- 15 Jun 21
Klara And The Sun is Ishiguro’s first novel since winning the big prize in 2017, awarded to him because, according to the good people at Nobel who decide on these things, “in novels of great emotional force, [he] has uncovered the abyss beneath our illusory sense of connection with the world” This citation could be talking about 1989’s The Remains Of The Day - an absolute masterpiece - on its own
The perfectly drawn character of Stevens, his devotion to Lord Darlington despite his highly questionable politics, and the sheer broken heartedness of the whole affair, or non-affair, with so much being tragically left unsaid would leave anyone a crumpled mess. This novel is more akin to another of his great works, 2005’s Never Let Me Go, a tale involving human clones, bred for organ donation, in an alternate 1990s, although there’s a lot left unsaid here too.
This time around we’re in an imagined America where Ishiguro examines what it is to be human through the eyes of Klara, an android or “artificial friend”, who is purchased as a companion for Josie, a young girl who’s unwell, suffering under the same aliment that already claimed her sister. While Klara is perceptive and sensitive to people’s feelings, her intelligence is limited – she gives the sun a bit too much credit for a start, although this is perhaps understandable as she’s solar powered - and so is not, perhaps, the most reliable narrator. She literally sees the world differently, as a series of squares that her technology allows, and the technology occasionally goes askew, and even negotiating a walk across gravel can be tricky.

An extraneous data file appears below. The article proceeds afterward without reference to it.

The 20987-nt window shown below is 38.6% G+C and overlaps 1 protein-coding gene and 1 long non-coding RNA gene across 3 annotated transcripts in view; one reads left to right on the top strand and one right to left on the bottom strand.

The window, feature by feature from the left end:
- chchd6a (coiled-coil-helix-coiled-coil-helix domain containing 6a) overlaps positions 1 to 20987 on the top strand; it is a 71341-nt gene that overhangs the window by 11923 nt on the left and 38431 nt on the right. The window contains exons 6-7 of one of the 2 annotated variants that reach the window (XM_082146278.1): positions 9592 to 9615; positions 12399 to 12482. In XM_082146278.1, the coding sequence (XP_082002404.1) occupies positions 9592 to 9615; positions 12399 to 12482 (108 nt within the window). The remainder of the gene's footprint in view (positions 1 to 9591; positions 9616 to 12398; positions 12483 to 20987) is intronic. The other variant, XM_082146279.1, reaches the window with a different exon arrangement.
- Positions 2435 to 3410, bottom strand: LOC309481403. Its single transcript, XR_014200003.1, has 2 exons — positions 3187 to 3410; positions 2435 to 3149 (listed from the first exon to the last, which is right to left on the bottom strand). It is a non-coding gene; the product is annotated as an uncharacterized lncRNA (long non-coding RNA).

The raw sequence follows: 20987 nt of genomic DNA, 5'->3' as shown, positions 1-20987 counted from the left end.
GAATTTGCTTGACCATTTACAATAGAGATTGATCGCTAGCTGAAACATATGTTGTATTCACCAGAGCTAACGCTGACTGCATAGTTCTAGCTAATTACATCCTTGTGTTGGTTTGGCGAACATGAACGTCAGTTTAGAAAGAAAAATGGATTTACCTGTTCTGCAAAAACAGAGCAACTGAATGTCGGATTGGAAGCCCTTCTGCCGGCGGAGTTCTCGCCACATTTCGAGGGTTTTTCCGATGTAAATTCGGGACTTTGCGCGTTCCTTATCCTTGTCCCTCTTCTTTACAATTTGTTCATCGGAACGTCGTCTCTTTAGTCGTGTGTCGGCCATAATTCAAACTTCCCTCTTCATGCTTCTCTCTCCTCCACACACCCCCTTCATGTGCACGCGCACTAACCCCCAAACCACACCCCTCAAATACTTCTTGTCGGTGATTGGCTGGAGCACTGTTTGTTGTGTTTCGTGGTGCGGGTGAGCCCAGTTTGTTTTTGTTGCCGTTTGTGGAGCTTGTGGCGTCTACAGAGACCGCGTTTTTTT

Ishiguro uses this as a way to slowly reveal details of life in this slightly different world of the near future. Piece by piece, we are let in on the relationship between Josie’s parents, the nature of her illness and the ways in which some children are “lifted” – genetically meddled with - and some, like their neighbour Rick, are not. We also see glimpses of the effect that the introduction of artificial life has had on this world. Josie’s father talks of “substitutions” and women complain, like luddites swinging hammers at the stocking frames brought in to replace them, when Klara attends the theatre. The obvious irony is that this obsolescence/replacement has already happened to Klara early in the book, having been moved to the back of the store to give way to a new model, only to be rescued by Josie, and there’ll be more of that before the story is finished.
Like those previous masterpieces mentioned, Ishiguro’s story telling creeps up on you, and you’re over-powered before you even notice. The reader will also recognise plenty of common ground with the world we’ve been living in for the last year and a half, despite claims that the novel was near completion before everything fell over. Deliberate or not, recent events and their reflection in this narrative surely illustrate “our illusory sense of connection with the world.” The Swedish Academy were right on the money.